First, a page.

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Issue No. 251 11 February 2005  
E D I T O R I A L

Polar Shifts
And so Workers Online makes our belated return to 2005 - and while we may have the same old familiar faces in Federal Parliament, politically, itís a whole new ball game.

F E A T U R E S

Economics: Super Seduction
Sharks are circling your super. From July 1, banks and financial planners will have access to the nesteggs of an extra four million workers.

Interview: Bono and Me
ACTU Sharan Burrow lifts the lid on the rock star lifestyle of an international union leader.

Unions: The Eight Hour Day and the Holy Spirit
Rowan Cahill bucks conventional wisdom to argue the eight-hour day began in Sydney.

Economics: OEC-Who?
The OECD calls for more reform. But, Asks Neale Towart, who is really doing the calling?

Technology: From Widgets to Digits
How can unions grow and continue to successfully represent workers when their traditional structures are rooted in an industry, craft or fixed location?

Education: Dumb and Dumber
Unions are leading the fight against a political agenda that does away with smart jobs.

Health: No Place for the Young
The support of union members is required to help get young people out of nursing homes, writes Mark Robinson

History: The Work-In That Changed a Nation
February 17 marks 30-years to the day that sacked coal miners at the NSW Northern District Nymboida Colliery began their historic work-in at the mine.

Review: Dare to Win
The history of the militant and often controversial BLF is as surprising as it is fascinating writes Tim Brunero.

Poetry: Labor's Dreaming
With another change at the helm of the Labor Party, our resident bard, David Peetz, can't help but dreamily drawing on some political history.

N E W S

 Plastic Man Crosses the Line

 Taskforce Loses "Payback" Evidence

 Court Out Ö Again

 Blue Chips Fried in CBD

 Bosses Duck Decapitation

 Computer Driven Posties

 Stalking Horses in Safety Stampede

 Low Blow in Ferry Blue

 Howard "Unbalanced"

 Picketers Chase Millions

 Whistleblower Beats Bullies

 Mateship Shines Through

 Queensland Marks Power Grab

 Vale Laurie Aarons 1917-2005

C O L U M N S

Politics
Titanic Forces
There are book reviewers who have not read the book they have just reviewed and there are critics who have criticised films they have not yet seen. I want to review a novel that has not yet been written.

The Soapbox
Labour and Labor
Grant Bellchamber looks at the relationship between both sides organised labour

Postcard
Aussie Unions Help Tsunami Victims
The union movementís aid agency reports back on its relief effort in Asia.

The Locker Room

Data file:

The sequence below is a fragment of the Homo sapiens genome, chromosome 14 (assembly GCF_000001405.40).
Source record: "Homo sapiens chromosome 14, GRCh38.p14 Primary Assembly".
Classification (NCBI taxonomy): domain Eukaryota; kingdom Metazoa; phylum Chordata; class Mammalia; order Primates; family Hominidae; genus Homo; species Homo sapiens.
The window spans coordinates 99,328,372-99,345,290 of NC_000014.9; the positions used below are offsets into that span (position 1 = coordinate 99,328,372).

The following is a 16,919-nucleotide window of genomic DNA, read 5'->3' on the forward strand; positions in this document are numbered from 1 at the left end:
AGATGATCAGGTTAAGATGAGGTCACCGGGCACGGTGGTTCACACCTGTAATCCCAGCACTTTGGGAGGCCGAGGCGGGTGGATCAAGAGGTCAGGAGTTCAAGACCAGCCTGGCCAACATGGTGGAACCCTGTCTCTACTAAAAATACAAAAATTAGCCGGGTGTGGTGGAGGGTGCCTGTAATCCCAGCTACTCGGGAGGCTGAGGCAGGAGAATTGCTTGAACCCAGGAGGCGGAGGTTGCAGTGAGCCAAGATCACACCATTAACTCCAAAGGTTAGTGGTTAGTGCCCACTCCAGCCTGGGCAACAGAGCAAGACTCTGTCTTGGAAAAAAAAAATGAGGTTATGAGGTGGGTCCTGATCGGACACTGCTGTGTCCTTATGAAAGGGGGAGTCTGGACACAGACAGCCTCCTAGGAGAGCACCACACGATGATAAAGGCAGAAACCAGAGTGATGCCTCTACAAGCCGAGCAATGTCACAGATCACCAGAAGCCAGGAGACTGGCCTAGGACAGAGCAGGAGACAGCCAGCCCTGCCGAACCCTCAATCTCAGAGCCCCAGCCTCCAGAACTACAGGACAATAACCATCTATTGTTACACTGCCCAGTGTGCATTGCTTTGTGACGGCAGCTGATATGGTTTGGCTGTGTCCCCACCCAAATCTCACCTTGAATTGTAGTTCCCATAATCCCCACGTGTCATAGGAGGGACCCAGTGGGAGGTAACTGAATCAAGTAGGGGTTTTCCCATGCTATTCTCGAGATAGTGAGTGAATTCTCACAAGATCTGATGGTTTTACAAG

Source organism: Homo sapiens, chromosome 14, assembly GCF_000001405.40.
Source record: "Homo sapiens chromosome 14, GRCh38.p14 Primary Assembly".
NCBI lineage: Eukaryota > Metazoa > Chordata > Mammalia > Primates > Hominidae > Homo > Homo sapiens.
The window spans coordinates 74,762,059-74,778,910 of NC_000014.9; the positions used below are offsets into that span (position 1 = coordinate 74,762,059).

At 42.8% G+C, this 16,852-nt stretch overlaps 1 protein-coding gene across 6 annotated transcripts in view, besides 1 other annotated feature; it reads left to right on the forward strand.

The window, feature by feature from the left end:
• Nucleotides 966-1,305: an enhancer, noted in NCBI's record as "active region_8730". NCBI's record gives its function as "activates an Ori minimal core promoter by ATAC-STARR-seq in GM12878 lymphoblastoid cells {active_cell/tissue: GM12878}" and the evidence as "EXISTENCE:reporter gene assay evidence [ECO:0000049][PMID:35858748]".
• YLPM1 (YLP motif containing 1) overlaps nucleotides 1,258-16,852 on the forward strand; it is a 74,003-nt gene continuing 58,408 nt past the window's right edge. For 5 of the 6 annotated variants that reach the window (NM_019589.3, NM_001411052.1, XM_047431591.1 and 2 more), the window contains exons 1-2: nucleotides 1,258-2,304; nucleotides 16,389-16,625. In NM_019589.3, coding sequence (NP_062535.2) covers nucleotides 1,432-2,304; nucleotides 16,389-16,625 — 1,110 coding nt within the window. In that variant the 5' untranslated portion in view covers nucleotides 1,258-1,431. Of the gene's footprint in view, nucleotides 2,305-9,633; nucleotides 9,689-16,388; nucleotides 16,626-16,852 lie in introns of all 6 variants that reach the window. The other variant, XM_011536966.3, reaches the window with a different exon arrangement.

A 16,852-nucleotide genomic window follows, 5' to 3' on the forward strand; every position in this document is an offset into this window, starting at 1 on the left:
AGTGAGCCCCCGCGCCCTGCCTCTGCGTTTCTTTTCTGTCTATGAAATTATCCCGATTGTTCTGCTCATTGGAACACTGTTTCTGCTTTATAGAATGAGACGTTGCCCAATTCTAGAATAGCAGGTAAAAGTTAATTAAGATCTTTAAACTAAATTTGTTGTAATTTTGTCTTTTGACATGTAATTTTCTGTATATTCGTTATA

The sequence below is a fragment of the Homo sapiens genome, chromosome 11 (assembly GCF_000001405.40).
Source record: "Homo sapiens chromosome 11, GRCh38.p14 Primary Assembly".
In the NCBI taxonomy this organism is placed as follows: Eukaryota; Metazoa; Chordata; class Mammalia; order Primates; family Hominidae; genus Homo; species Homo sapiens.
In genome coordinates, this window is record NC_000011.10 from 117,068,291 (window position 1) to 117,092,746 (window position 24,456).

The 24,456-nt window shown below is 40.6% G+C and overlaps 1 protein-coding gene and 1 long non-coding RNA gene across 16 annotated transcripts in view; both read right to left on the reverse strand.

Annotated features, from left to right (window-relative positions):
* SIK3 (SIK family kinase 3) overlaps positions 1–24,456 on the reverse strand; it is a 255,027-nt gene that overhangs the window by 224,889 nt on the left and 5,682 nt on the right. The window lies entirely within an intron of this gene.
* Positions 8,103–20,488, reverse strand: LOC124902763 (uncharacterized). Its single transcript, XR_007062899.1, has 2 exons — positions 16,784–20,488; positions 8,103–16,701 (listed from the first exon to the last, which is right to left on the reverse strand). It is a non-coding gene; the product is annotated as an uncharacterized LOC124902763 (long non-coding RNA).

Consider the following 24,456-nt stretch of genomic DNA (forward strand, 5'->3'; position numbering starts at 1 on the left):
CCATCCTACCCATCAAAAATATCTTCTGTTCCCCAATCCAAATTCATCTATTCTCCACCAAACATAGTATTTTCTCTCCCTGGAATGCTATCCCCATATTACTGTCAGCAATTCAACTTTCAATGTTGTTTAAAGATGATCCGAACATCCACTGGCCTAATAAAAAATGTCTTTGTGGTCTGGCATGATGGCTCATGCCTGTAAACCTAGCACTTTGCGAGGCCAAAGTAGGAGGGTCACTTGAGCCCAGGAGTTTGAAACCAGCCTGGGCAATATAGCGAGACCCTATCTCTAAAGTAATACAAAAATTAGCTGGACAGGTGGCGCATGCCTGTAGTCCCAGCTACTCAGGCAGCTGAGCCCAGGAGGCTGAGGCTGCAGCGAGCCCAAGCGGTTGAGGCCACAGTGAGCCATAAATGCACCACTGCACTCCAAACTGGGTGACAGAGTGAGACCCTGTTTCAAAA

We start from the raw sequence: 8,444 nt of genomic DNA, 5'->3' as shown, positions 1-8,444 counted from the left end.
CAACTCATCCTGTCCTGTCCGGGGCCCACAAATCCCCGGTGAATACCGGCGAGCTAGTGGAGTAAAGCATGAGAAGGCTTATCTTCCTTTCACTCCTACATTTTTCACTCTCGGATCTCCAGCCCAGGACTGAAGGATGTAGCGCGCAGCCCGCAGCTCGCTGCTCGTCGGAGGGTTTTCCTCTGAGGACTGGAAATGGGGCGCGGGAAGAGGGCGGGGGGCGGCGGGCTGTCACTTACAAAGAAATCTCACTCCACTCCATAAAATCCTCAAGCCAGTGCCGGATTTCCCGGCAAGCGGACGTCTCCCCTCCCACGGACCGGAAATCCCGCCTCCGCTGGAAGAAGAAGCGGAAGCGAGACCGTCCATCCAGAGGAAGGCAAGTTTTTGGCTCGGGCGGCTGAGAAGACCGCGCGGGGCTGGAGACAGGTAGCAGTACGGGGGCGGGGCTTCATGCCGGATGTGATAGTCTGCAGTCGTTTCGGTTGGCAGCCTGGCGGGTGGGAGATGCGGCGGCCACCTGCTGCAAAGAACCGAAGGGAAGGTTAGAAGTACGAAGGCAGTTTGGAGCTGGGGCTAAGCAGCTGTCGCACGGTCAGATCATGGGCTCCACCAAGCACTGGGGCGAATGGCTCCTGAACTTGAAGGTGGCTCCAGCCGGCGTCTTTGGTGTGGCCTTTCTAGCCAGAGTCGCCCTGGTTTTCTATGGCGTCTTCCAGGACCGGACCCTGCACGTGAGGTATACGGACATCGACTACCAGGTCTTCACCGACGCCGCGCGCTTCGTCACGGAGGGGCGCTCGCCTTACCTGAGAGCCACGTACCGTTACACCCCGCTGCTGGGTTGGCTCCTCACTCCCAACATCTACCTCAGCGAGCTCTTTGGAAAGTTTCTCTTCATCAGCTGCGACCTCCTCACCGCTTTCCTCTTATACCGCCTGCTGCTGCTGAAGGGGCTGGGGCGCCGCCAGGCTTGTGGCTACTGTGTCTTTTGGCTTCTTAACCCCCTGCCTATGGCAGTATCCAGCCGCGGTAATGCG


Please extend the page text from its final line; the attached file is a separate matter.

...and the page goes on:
Game, Set and Yawn
Phil Doyle asks if tennis is evil or just boring

Parliament
The Westie Wing
As a reshuffle of the State Ministry settles in and the Federal Government throws down the gauntlet, 2005 promises to be a new and vital chapter in the struggle for workers and their families, writes Ian West in Macquarie Street.

L E T T E R S
 Nelson's Double Standard
 Morals Beat Hasty Retreat
 Uncounted Cost Of Asbestos
 Voting Farce Expands
 I Beg To Differ
 Politics Smolitics
WHAT YOU CAN DO
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News

Whistleblower Beats Bullies


A security company employee who blew the whistle on a rampant bullying has had a win over insurance company attempts to deny him compensation.

Insurance company CGU accepted full liability after initially denying that bullying had left John McPhilbin with prolonged adjustment disorder.

McPhilbin's stand against bullying at Chubb Security grew into a widespread union campaign to tackle the emerging workplace safety issue.

He addressed the launch of the Unions NSW Dignity and Respect in the Workplace Campaign in September last year, when his recounting of his experiences left many in the audience visibly moved.

Medical evidence showed that McPhilbin is suffering from a "prolonged adjustment disorder with anxious and depressed moods resulting from the hostility he faced at Chubb".

"I feel vindicated," says McPhilbin. "I had to personally establish that there were guidelines that Chubb and the insurance company ignored at every step of the way.

"It was me who had to point this out to them. I was opposed at every step of the way.

"The way it was managed made my situation increasingly worse."

The decision is another step in tackling workplace bullying following the successful prosecution of a bullying incident at a Lidcombe joinery firm in the Chief Industrial Magistrates Court last year.

McPhilbin is concerned that the problem could still be going at Chubb and wants to see systems put in place to address workplace bullying.

Bullies Taken To Taskforce

Meanwhile the Public Service Association's campaign to eradicate bullying and harassment in the public service has taken another step forward with the establishment of a bullying taskforce chaired by the Public Employment Office of the Premiers Department.

The taskforce will be developing policies and procedures to deal with bullying and harassment in the public sector and intends to invite other agencies to participate on the committee.


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